Control Surface Throw Gauge - Self assembly tool that features movable backplate (which shows +/- 55mm movement) for Zero setting, simple foam padded clamp & ball raced steel pointer with counter weight, perfect for setting accurate control surface throws on medium to large models.
Ordered one a while ago. Great little tool. Very simple design but gives accurate readings. In is in Mm and not degrees. Every single manual I have ever seen has shown throws in MM. So say 14 mm up and down. So cheap and simple. Only advise is to attach it to the deepest part of your control surface. Reason being,say 15mm movement at a narrow part will be say 18mm on a deeper part. Hope that makes sense?
Obviously its degrees...otherwise the distance between the pivot point and the needle will have to be a fix one for reference ...not possible here depending on your aileron or elevator width...or how deep you put the peg
Therefore the same will apply if it is calibrated in degrees. A 10 degree aileron movement on a 40 mm aileron will show as 14 degrees on the tool. At 55 mm between the end of the peg and the pivot makes each degree 0.96mm. so if you use the tool whether for degrees or mm, it will always set the throw low.
Very pleased with this kit, took some sorting to establish how it went together as there are no instructions with the item. However the sketches in file folder suffice and it is now working well. Make sure you push the bearing fully home in the boss so it is flush, and the pointer moves freely.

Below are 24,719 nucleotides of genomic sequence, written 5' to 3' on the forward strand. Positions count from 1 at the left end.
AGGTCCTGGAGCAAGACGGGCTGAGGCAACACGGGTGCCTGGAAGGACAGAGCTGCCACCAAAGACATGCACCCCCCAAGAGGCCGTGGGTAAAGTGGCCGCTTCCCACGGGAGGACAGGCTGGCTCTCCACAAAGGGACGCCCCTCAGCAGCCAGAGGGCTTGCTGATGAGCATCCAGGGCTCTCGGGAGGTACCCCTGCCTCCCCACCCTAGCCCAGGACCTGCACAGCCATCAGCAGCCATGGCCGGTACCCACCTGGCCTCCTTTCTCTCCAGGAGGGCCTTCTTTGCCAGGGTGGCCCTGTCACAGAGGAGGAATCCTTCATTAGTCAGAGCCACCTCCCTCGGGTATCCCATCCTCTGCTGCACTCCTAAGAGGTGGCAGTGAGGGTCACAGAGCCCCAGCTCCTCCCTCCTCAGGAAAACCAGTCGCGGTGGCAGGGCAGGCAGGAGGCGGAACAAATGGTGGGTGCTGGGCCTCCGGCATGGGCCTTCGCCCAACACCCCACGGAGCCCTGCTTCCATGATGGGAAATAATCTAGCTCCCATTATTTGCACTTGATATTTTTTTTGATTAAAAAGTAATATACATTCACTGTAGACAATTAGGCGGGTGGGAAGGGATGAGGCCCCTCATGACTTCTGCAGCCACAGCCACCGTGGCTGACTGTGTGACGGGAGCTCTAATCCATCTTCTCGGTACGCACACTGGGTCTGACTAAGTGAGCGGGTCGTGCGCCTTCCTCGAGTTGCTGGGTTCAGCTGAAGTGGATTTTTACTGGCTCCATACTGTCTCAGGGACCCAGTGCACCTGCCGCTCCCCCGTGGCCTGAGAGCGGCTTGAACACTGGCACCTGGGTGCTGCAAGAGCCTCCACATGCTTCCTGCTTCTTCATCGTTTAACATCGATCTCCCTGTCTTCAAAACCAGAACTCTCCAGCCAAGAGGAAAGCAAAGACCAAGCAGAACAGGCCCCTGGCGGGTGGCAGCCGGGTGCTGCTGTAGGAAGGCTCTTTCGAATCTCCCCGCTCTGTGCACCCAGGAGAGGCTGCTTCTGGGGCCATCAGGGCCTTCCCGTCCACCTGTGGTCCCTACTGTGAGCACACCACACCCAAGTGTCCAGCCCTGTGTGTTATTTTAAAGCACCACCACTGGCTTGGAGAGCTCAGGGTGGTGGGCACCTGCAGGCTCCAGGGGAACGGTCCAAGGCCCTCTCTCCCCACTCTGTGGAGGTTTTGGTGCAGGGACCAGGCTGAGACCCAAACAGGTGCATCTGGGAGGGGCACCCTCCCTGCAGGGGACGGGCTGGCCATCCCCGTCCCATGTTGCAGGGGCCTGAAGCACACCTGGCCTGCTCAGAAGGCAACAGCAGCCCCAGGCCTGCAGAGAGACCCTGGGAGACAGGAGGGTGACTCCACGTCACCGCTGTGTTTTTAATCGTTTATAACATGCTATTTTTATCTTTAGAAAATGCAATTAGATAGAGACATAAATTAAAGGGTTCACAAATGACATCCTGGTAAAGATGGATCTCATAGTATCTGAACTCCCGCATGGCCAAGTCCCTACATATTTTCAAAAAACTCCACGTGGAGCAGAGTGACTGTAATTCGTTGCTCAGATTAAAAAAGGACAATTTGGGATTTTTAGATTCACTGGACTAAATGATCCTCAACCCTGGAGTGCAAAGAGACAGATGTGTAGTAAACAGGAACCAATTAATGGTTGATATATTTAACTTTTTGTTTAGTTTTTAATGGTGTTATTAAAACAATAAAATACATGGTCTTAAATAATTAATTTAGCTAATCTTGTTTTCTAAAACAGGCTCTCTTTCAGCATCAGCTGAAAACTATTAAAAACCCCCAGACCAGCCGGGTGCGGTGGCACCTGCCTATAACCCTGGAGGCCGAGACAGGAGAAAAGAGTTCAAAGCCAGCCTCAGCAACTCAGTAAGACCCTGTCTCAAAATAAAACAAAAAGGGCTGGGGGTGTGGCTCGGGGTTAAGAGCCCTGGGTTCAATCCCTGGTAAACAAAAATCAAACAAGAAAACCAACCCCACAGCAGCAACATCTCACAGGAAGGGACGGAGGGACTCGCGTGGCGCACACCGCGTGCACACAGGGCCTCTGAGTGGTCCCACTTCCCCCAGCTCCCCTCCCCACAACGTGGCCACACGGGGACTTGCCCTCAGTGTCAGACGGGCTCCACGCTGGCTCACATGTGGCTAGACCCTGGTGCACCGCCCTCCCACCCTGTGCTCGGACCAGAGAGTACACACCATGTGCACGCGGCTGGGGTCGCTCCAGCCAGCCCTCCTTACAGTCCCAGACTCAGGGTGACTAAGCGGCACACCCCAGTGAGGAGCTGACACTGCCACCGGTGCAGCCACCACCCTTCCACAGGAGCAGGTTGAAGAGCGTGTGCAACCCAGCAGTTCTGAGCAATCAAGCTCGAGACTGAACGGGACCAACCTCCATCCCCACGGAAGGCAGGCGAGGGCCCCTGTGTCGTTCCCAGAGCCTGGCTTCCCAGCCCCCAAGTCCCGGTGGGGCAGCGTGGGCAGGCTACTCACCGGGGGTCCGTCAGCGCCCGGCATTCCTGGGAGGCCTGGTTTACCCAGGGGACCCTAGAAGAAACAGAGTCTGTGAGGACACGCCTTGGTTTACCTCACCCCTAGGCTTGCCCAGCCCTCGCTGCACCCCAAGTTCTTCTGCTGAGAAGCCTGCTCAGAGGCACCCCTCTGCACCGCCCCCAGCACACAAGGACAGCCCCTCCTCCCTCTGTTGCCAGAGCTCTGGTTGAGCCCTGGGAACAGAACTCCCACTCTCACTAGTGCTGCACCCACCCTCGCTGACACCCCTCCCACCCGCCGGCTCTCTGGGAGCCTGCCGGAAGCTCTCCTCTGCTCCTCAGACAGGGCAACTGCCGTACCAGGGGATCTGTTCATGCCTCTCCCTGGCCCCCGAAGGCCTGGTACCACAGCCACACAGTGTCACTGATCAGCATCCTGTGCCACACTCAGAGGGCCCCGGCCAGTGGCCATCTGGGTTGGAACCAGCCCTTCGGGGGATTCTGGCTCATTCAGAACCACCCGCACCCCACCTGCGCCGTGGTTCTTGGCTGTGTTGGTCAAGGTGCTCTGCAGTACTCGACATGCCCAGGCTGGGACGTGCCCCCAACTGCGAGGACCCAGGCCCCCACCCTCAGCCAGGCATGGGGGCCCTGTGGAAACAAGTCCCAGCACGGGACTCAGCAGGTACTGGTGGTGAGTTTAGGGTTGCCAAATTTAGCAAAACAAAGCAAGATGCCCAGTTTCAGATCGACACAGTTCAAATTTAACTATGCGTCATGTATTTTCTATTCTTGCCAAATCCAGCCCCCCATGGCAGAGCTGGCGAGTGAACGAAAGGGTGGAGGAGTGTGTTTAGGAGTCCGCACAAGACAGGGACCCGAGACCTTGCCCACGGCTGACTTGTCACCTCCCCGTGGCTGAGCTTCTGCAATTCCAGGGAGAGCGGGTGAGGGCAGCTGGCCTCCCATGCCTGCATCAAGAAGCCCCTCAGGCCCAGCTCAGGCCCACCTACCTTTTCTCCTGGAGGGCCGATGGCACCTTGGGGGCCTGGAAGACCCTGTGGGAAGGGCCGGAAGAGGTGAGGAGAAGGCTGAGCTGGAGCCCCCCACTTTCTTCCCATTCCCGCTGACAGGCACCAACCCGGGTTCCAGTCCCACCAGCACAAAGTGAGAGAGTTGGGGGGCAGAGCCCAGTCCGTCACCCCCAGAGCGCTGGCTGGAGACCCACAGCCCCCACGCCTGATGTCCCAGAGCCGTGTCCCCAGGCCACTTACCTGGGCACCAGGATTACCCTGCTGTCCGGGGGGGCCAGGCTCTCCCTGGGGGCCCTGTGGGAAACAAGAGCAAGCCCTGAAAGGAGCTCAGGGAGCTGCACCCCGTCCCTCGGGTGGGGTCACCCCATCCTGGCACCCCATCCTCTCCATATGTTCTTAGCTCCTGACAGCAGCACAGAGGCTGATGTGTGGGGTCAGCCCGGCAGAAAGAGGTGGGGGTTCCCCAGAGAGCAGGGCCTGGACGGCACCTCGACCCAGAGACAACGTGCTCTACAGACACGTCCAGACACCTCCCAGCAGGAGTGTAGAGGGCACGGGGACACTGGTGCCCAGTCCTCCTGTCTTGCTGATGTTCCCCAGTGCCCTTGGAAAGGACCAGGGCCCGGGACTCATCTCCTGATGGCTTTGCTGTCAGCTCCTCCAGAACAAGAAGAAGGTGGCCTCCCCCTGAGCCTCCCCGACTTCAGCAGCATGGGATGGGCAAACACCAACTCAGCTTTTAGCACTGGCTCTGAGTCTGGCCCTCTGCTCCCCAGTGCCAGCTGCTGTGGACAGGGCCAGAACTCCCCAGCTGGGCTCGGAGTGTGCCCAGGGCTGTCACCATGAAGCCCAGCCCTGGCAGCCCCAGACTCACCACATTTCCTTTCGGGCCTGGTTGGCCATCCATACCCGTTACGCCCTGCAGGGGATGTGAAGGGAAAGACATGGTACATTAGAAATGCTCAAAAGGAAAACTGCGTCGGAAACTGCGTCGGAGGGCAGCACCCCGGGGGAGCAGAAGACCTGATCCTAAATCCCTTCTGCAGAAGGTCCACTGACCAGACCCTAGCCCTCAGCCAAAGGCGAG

The cross-section photograph in the files tab is correct and send method.
Nice deflection gauge, helps make sure that control surfaces are where you want them based on gravity not relative to any of the aircraft surfaces.
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I received mine yesterday. It doesn't come with any instructions for assembly. I had a hard time figuring it out. It seemd simple enough. I added a nut between the bearing and bushing. This allow the arm to swing freely and allow for the scale to be tigh engoung that it could be moved moved to zero for any any airplane. It is as mentioned in degrees and not mm. The results are far more accurate than the ruler method that I have been using for years.